Finally, REM sleep, which occurs about 10 to 60 minutes after falling asleep, is characterized by increased brain activity, temporary muscle paralysis, and rapid eye movements under the lids. Dreams usually occur during this stage, although they can occur during other stages as well.
REM sleep accounts for about 25% of sleep and is more susceptible to disturbances than other stages, especially during the early morning hours. However, the most interesting fact about REM sleep, in this case, is that this when you are more likely to remember your dreams if you wake up.
If you ever wonder why your dreams feel so real or long, then know that the answers lie in the REM sleep cycle.
Top 8 Reasons Why Your Dreams Feel So Real
1. Waking Up from REM Sleep
REM sleep is differentiated from the other sleep cycles by its higher levels of brain activity. This contributes to more intense and complex dreams since your brain can bring to life real-life scenarios while still keeping you asleep.
Higher brain activity during this stage also means that if you wake up, then your brain will be better adjusted to remembering what was happening as compared to the other sleep cycles.
It is believed that we do not experience our dreams while we are asleep. The brain does not know it’s dreaming until you wake up.
Only when you are awake can the brain connect with the brain activity that was happening during the night and be able to recall it. The closer to REM sleep the dream is, the easier it is to remember, hence the vivid dreams.
As you can tell, there is no serious concern that can come from having vivid dreams, be it nightmares or regular dreams. Vivid dreams are just a consequence of you being in REM sleep.
However, it is important to note that the frequency of vivid dreams can be accelerated due to other underlying conditions like the ones below.
2. Sleep Deprivation
A lack of sleep is associated with various adverse effects, ranging from severe health issues like high blood pressure, stroke, and depression to daytime sleepiness and dizziness.
The longer your body remains sleep deprived, the more it struggles to compensate, leading to organ strain and an increase in dream activity.
When you experience a lack of sleep, your REM sleep becomes more intense. As a result, you may feel a stronger urge to sleep, leading to increased brain activity during REM sleep and more vivid, intense dreams.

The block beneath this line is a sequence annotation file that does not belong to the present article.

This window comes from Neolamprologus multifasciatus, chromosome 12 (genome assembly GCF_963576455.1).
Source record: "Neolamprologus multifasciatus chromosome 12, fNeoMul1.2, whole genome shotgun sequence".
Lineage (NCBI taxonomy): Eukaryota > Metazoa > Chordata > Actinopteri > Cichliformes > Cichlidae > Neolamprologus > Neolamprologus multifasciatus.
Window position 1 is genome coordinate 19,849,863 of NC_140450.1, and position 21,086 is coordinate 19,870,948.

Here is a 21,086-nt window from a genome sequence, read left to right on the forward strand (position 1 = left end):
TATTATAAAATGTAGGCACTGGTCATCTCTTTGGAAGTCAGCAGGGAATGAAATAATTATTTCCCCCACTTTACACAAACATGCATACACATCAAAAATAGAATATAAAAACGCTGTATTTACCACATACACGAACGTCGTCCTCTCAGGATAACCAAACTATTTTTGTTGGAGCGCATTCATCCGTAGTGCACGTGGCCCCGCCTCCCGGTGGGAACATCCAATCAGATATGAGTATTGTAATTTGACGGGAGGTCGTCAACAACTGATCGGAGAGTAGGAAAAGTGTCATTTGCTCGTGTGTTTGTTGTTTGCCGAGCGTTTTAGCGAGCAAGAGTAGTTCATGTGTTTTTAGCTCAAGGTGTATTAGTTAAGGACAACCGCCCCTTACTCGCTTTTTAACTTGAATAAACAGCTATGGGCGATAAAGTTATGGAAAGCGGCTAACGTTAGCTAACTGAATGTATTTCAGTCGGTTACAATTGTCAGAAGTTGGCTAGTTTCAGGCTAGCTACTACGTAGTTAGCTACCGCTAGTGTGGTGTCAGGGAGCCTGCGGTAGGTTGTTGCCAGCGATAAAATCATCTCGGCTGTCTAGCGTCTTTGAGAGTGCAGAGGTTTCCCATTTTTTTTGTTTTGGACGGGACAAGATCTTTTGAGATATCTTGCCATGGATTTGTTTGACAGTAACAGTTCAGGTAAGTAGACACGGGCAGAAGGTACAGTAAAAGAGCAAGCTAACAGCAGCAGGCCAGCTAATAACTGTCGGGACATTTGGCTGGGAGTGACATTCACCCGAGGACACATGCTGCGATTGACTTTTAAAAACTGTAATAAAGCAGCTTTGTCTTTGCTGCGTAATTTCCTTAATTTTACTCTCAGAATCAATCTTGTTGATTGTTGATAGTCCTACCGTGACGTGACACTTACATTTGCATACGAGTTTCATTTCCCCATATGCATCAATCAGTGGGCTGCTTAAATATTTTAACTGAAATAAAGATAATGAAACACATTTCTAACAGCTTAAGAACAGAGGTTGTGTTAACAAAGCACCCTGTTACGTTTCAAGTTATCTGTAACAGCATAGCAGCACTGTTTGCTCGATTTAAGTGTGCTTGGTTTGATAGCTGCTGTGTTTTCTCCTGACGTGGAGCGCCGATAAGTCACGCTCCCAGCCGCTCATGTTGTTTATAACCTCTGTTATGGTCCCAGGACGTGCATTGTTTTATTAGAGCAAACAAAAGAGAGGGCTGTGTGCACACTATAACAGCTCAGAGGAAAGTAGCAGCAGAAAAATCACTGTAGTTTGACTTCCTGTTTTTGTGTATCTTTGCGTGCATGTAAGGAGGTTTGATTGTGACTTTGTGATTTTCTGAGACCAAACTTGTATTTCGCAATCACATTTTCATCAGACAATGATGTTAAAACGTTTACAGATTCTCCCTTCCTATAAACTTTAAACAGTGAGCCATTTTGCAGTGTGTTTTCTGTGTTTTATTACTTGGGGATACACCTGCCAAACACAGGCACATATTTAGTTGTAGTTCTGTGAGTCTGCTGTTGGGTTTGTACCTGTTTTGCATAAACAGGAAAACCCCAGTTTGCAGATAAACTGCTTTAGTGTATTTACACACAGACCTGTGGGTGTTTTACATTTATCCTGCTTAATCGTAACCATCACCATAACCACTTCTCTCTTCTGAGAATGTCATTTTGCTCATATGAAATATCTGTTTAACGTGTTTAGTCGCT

3. Sleeping Disorders like Sleep Apnea and Insomnia
Sleep deprivation can also be caused by underlying sleep disorders.
Sleep disorders affect how your brain processes dreams; they also affect your quality of sleep. These disorders include sleep apnea, hypersomnia, parasomnia, narcolepsy, and restless legs syndrome.
A common symptom among them is sleep deprivation and that patients feel sleepy and tired throughout the day.
4. Effects of Using Some Medication
The use of medication can affect both the quality and duration of sleep in some individuals with sleep disorders.
Certain chemicals present in prescribed or over-the-counter medications can disrupt the natural sleep patterns of the brain, leading to alterations in the amount and type of dreaming experienced during REM sleep.
To ensure that medication does not interfere with your sleep, it is essential to consult with your healthcare provider or pharmacist.
Some types of medication that have been linked to sleep disturbances include alpha-blockers for high blood pressure, beta-blockers for chest pain, and certain anti-depressants that may cause insomnia.
Additionally, some medications can result in emotional side effects such as anxiety, agitation, and irritability. These emotional fluctuations can further affect REM sleep and cause vivid dreams that may feel very real.
5. Using Drugs like Marijuana
According to Dr. Hans Hamburger, a neurologist and sleep expert, marijuana smokers often experience vivid dreams due to the suppression of REM sleep, and these dreams may return more intensely when the individual stops smoking.